Article by Emily White
Snacking is something of great debate. Some say you should snack morning and afternoon to keep your blood sugar levels stable and cravings at bay, whilst others say you should ensure you are getting enough food and nutrients at your main meals that you don’t require snacks between meals. Which one is the correct?
Like most things nutrition related, whatever works for you!
If you are someone that enjoys eating at regular intervals, then snacks might be of benefit to you, likewise if you don’t like snacking and find you simply aren’t hungry between meals, you certainly don’t need to.
So that is settled then. Snack or no snack, it doesn’t really matter. End of article? Not quite. There are a few problems that ‘snackers’ can run into, so before you reach for that midmorning snack, ensure you are snacking smart.
It isn’t the act of snacking itself that is the issue, it is more so-
How are we snacking:
It isn’t the act of eating smaller, more regularly, that is an issue, but more so that a snack often suggests it is being eaten in a rushed and on the go manner, between deadlines and tasks throughout the day. This is an issue as we aren’t giving the food the attention it deserves.
Ever eaten something and while your physical hunger is satiated your mind tells you, you just aren’t quite satisfied?
That is because as much as we like to think we are, the mind just isn’t that good at multi-tasking. So, if you are busy getting work done at the same time as eating your afternoon tea, your mind will focus on the work, meaning while you physically consumed the food, you didn’t get to mentally enjoy it. That can lead to the snack being finished, and you looking around wondering where it went, and where you can get more!
Not giving your food the focus and attention it deserves can lead to eating more despite being physically full, because your brain feels like it hasn’t had the experience of food and therefore you feel unsatisfied.
So, if you are going to snack, ensure you put aside what you are doing and allow yourself 5 or 10 minutes to really focus on that food. We all claim we are ‘foodies’ and love food, but we are all so distracted, we barely give the food a second thought. So, next time try no social media, no work emails- just the food. This lets us really tune in to our hunger signals and really increases the feelings of satisfaction after the meal.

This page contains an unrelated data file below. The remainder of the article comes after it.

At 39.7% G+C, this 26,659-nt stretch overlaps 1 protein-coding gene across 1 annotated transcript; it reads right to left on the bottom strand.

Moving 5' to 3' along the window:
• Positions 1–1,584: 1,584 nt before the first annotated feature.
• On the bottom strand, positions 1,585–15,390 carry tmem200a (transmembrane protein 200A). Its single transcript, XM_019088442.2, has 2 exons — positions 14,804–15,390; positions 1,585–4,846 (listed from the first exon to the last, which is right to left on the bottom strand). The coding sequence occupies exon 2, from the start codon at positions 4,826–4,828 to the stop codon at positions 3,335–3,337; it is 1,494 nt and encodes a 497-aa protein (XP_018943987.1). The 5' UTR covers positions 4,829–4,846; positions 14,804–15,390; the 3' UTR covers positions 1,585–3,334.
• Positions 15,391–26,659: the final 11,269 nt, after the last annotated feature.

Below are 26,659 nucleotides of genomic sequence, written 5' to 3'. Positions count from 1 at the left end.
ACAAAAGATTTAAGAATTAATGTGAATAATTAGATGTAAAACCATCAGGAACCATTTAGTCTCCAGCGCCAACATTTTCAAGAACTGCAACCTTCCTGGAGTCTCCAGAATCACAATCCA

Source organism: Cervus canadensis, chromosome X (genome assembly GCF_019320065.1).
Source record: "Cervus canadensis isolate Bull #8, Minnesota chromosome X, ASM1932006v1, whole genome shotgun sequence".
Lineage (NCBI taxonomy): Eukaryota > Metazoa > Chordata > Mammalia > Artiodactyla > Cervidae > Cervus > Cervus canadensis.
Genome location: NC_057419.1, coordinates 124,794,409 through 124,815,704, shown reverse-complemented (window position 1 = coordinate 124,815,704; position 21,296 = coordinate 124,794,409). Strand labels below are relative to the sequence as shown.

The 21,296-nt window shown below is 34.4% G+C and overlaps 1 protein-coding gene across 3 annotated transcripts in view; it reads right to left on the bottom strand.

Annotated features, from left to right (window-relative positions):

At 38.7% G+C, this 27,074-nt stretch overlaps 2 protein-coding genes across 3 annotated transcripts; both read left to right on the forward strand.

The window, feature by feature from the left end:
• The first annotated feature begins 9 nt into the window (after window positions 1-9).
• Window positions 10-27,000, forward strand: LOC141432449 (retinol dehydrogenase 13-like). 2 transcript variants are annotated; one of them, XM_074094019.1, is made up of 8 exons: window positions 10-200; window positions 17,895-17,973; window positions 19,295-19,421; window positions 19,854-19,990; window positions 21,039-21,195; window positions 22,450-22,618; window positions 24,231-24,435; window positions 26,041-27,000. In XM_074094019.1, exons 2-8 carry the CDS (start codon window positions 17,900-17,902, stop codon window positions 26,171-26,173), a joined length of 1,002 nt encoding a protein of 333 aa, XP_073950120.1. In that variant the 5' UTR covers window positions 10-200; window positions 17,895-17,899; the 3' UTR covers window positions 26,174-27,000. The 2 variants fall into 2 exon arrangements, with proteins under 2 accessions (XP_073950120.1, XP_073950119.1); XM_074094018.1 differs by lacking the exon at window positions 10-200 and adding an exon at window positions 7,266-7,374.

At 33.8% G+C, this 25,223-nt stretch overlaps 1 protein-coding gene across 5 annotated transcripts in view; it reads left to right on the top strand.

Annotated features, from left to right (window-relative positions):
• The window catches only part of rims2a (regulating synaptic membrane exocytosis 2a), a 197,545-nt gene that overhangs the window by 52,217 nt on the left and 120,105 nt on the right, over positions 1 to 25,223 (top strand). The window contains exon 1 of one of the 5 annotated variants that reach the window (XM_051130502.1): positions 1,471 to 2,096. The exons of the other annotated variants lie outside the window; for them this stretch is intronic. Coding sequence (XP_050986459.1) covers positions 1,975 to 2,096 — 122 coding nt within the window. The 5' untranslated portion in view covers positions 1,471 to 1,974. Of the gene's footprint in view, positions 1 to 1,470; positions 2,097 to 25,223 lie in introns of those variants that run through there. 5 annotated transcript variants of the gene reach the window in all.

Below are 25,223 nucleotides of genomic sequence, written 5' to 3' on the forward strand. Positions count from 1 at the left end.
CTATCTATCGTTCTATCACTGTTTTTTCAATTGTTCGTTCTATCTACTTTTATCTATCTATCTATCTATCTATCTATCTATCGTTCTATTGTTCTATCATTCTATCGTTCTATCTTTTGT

What we are snacking on
The other area ‘snackers’ can run into trouble is what they are snacking on. While meals are generally easy to ensure they are nutrient dense and tick all the boxes, often snacks can be processed, packaged, nutrient-poor options. So, if you are going to snack, see it as an opportunity to nourish your body, as opposed to just filling the gap with whatever you can find. In other words, be prepared!
What constitutes a good snack? Something that contains proteins, fats and possibly some good quality carbohydrates, but low enough in sugar that it doesn’t send your blood sugars on a roller coaster.
Some good snacks include:
The list goes on!
Why are we snacking?
Are you snacking because you are generally hungry or are you just bored, stressed or perhaps you are using it as an excuse to be able to take a break at work?
Before you snack, ask yourself if you are truly hungry. If the answer is yes, then eat! If you aren’t, ask yourself what you really want. Maybe you need to get away from the desk for five or ten minutes to stretch your legs or maybe you are just bored and need something to do. Whatever it is you require, do it. Respect yourself enough to give your body what it really needs instead of using food as a consolation prize.
It isn’t so much the snack that is the problem, it is more ‘how’ ‘what’ and ‘why’ we are snacking on.
Research and popular science articles by the members and faculty of the Holistic Performance Institute.